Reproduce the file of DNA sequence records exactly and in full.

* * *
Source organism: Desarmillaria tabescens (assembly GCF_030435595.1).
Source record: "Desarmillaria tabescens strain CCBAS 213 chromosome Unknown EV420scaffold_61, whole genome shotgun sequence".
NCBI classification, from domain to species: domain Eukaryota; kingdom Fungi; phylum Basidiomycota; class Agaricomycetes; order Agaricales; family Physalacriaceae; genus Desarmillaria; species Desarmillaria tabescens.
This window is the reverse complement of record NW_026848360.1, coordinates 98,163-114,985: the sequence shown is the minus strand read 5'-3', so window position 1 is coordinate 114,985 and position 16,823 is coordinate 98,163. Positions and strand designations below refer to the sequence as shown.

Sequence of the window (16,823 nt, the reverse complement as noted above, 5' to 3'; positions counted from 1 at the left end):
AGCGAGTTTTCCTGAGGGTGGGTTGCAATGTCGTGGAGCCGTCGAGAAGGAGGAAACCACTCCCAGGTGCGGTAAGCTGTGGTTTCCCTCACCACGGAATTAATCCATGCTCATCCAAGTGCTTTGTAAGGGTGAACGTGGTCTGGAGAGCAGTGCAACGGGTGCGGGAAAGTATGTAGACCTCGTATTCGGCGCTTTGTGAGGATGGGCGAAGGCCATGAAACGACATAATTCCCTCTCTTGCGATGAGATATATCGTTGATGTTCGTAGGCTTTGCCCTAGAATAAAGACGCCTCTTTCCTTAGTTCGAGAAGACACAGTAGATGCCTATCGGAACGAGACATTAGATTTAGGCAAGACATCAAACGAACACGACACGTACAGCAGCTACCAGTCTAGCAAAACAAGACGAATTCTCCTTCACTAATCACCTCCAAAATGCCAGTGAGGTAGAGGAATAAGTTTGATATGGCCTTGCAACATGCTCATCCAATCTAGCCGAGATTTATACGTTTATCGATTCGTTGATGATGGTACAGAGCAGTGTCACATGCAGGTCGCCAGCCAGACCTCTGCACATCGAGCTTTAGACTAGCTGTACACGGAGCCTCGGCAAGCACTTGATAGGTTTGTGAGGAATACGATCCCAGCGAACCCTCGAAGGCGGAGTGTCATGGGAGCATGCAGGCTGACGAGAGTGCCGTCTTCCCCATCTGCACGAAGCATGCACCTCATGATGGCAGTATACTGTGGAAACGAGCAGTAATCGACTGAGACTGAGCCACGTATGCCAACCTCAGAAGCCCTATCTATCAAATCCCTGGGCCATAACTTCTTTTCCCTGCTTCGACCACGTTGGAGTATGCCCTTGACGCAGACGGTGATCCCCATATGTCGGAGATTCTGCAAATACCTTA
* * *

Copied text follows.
Source organism: Desarmillaria tabescens (assembly GCF_030435595.1).
Source record: "Desarmillaria tabescens strain CCBAS 213 chromosome Unknown EV420scaffold_61, whole genome shotgun sequence".
NCBI classification, from domain to species: domain Eukaryota; kingdom Fungi; phylum Basidiomycota; class Agaricomycetes; order Agaricales; family Physalacriaceae; genus Desarmillaria; species Desarmillaria tabescens.
This window is the reverse complement of record NW_026848360.1, coordinates 98,163-114,985: the sequence shown is the minus strand read 5'-3', so window position 1 is coordinate 114,985 and position 16,823 is coordinate 98,163. Positions and strand designations below refer to the sequence as shown.

Sequence of the window (16,823 nt, the reverse complement as noted above, 5' to 3'; positions counted from 1 at the left end):
AGCGAGTTTTCCTGAGGGTGGGTTGCAATGTCGTGGAGCCGTCGAGAAGGAGGAAACCACTCCCAGGTGCGGTAAGCTGTGGTTTCCCTCACCACGGAATTAATCCATGCTCATCCAAGTGCTTTGTAAGGGTGAACGTGGTCTGGAGAGCAGTGCAACGGGTGCGGGAAAGTATGTAGACCTCGTATTCGGCGCTTTGTGAGGATGGGCGAAGGCCATGAAACGACATAATTCCCTCTCTTGCGATGAGATATATCGTTGATGTTCGTAGGCTTTGCCCTAGAATAAAGACGCCTCTTTCCTTAGTTCGAGAAGACACAGTAGATGCCTATCGGAACGAGACATTAGATTTAGGCAAGACATCAAACGAACACGACACGTACAGCAGCTACCAGTCTAGCAAAACAAGACGAATTCTCCTTCACTAATCACCTCCAAAATGCCAGTGAGGTAGAGGAATAAGTTTGATATGGCCTTGCAACATGCTCATCCAATCTAGCCGAGATTTATACGTTTATCGATTCGTTGATGATGGTACAGAGCAGTGTCACATGCAGGTCGCCAGCCAGACCTCTGCACATCGAGCTTTAGACTAGCTGTACACGGAGCCTCGGCAAGCACTTGATAGGTTTGTGAGGAATACGATCCCAGCGAACCCTCGAAGGCGGAGTGTCATGGGAGCATGCAGGCTGACGAGAGTGCCGTCTTCCCCATCTGCACGAAGCATGCACCTCATGATGGCAGTATACTGTGGAAACGAGCAGTAATCGACTGAGACTGAGCCACGTATGCCAACCTCAGAAGCCCTATCTATCAAATCCCTGGGCCATAACTTCTTTTCCCTGCTTCGACCACGTTGGAGTATGCCCTTGACGCAGACGGTGATCCCCATATGTCGGAGATTCTGCAAATACCTTA